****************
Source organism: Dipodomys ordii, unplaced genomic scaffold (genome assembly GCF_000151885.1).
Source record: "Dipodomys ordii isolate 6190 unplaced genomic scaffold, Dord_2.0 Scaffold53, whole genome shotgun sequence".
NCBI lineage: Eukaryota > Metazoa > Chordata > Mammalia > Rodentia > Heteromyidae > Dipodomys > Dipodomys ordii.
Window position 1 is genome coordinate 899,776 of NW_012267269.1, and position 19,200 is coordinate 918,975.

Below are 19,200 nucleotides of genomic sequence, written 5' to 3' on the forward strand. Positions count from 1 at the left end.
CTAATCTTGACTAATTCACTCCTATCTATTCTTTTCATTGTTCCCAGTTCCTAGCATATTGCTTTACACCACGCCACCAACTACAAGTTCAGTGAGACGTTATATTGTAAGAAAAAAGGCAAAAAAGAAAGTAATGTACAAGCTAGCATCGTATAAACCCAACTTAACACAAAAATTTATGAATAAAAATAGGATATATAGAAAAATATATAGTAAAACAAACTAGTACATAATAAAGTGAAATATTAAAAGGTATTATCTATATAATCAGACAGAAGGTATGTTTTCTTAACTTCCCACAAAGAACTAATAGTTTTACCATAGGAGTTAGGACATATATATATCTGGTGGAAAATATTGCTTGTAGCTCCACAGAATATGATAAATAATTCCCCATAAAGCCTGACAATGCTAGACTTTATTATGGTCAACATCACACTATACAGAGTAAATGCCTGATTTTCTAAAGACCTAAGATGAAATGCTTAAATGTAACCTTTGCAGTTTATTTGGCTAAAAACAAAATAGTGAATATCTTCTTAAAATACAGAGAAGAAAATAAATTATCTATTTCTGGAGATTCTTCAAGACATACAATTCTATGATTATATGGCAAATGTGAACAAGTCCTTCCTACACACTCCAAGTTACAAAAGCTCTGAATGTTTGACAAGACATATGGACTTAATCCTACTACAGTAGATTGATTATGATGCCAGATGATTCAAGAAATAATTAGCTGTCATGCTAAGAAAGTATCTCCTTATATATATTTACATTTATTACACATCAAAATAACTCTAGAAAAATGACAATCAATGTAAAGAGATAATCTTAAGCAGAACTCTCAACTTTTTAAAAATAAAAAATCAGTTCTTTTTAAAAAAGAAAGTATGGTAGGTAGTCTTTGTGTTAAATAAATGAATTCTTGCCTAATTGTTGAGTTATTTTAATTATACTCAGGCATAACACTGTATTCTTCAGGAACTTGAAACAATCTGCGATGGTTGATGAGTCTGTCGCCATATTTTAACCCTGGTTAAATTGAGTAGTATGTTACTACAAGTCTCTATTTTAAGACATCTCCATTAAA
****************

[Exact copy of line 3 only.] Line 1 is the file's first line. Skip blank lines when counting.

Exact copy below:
NCBI lineage: Eukaryota > Metazoa > Chordata > Mammalia > Rodentia > Heteromyidae > Dipodomys > Dipodomys ordii.